Microvascular Disease May Be Linked to Higher Risk of Leg Amputations
July 8, 2019—The American Heart Association (AHA) announced the publication of a study demonstrating that microvascular disease is independently associated with a higher risk of leg amputation compared with people without the disease. The study was published online ahead of print by Joshua A. Beckman, MD, et al in the AHA's journal Circulation.
The study examined the amputation risk among people with microvascular disease or peripheral artery disease (PAD), as well as those who had both microvascular disease and PAD. The AHA Strategically Focused Research Network in Vascular Disease and the United States Department of Veterans Affairs funded the study. Investigators used data from the Veterans Aging Cohort study, which included more than 125,000 veterans who initially did not undergo amputations when the study began.
In the announcement, the AHA reported that over an average of 9 years:
- Microvascular disease had a 3.7-fold increased risk of lower limb amputation and accounted for 18% of all amputations during the study.
- PAD had a 13.9-fold increased risk of lower limb amputation and accounted for 22% of all amputations.
- Microvascular disease and PAD had a 23-fold increase in the risk of lower limb amputation, which accounted for 45% of all amputations.
The AHA noted that although microvascular disease is commonly diagnosed as retinopathy or nephropathy, the authors believe those are markers of microvascular dysfunction throughout the body. In the announcement, Dr. Beckman stated, “This study advances the idea that microvascular disease is a system-wide disorder rather than only affecting one part of the body. PAD (in the legs) has long been considered a sign that a patient likely also has narrowed arteries leading to the heart or brain. If a patient has PAD, they have a higher risk of other cardiovascular diseases, such as heart attacks and strokes." Dr. Beckman is the lead author of the study and Professor of Medicine and Director of Vascular Medicine at Vanderbilt University Medical Center in Nashville, Tennessee.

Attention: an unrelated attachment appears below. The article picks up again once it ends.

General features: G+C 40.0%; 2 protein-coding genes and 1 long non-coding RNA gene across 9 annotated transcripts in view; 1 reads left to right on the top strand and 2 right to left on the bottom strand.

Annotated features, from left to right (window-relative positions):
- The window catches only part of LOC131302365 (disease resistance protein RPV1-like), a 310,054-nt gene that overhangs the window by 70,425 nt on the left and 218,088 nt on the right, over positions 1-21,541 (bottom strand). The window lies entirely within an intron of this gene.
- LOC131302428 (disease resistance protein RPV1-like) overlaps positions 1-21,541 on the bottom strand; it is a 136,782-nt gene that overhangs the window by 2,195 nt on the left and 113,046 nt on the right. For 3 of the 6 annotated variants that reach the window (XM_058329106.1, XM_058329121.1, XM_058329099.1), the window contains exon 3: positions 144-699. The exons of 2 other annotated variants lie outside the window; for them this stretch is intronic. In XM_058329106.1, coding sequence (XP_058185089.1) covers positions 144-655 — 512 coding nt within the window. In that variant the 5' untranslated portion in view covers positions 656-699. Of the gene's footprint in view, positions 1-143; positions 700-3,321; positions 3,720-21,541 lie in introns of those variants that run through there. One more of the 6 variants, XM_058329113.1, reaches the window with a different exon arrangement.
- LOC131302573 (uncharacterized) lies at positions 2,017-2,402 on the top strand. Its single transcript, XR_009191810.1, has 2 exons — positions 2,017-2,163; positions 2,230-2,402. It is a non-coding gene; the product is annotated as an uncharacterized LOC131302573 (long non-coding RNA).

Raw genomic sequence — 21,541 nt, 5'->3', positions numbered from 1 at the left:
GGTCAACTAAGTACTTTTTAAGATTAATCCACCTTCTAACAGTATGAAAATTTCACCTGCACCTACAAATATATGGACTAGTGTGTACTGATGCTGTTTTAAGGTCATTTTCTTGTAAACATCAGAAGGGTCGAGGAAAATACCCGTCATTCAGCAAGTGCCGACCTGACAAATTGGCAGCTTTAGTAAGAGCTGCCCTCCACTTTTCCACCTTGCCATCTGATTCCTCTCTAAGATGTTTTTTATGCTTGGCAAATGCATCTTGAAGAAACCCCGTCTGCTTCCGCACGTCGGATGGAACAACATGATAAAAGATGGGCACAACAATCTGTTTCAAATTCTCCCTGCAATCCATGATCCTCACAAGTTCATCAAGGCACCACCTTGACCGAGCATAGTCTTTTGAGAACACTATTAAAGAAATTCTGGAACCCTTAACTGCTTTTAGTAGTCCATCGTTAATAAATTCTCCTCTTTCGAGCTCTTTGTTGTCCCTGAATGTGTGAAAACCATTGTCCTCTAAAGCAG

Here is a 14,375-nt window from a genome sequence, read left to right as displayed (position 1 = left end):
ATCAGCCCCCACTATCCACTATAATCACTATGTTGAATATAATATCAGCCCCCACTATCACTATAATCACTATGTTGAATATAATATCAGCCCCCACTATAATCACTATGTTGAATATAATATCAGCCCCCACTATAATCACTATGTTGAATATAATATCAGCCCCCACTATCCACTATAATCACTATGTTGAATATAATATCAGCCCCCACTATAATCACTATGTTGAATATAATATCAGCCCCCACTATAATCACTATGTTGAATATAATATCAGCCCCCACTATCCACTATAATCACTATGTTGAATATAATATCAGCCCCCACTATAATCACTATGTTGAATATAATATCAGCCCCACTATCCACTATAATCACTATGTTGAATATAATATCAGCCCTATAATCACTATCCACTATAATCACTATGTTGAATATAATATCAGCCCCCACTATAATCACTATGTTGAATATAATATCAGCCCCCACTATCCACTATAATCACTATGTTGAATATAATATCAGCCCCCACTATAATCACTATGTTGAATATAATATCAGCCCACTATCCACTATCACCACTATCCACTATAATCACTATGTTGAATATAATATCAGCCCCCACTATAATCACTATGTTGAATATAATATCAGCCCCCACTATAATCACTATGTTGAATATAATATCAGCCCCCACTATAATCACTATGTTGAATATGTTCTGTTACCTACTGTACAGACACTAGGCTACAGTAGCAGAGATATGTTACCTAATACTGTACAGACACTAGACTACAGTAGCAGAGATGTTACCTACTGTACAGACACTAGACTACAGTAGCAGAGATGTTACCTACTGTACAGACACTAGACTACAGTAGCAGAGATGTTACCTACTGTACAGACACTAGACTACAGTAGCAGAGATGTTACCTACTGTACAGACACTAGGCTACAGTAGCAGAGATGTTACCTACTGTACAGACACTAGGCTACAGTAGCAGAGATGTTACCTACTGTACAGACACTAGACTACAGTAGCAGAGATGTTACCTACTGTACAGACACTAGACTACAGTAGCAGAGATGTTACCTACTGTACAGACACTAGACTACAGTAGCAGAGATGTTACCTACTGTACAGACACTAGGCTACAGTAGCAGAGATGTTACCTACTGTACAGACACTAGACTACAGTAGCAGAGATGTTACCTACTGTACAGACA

Dr. Beckman continued, “Our study suggests that microvascular disease in any part of the body, such as the eyes, kidneys, or feet (neuropathy) may be linked to decreased blood vessel function in other parts of the body, putting patients at risk for potential lower limb amputations.”
Based on the findings, Dr. Beckman suggested that patients with microvascular disease require close observation and care of their feet to detect sores or injuries early to promote healing and reduce amputations. “Patients with both microvascular disease and PAD have the highest risk of lower-limb amputation and need maximal medical therapies to reduce their risk,” concluded Dr. Beckman in the AHA press release.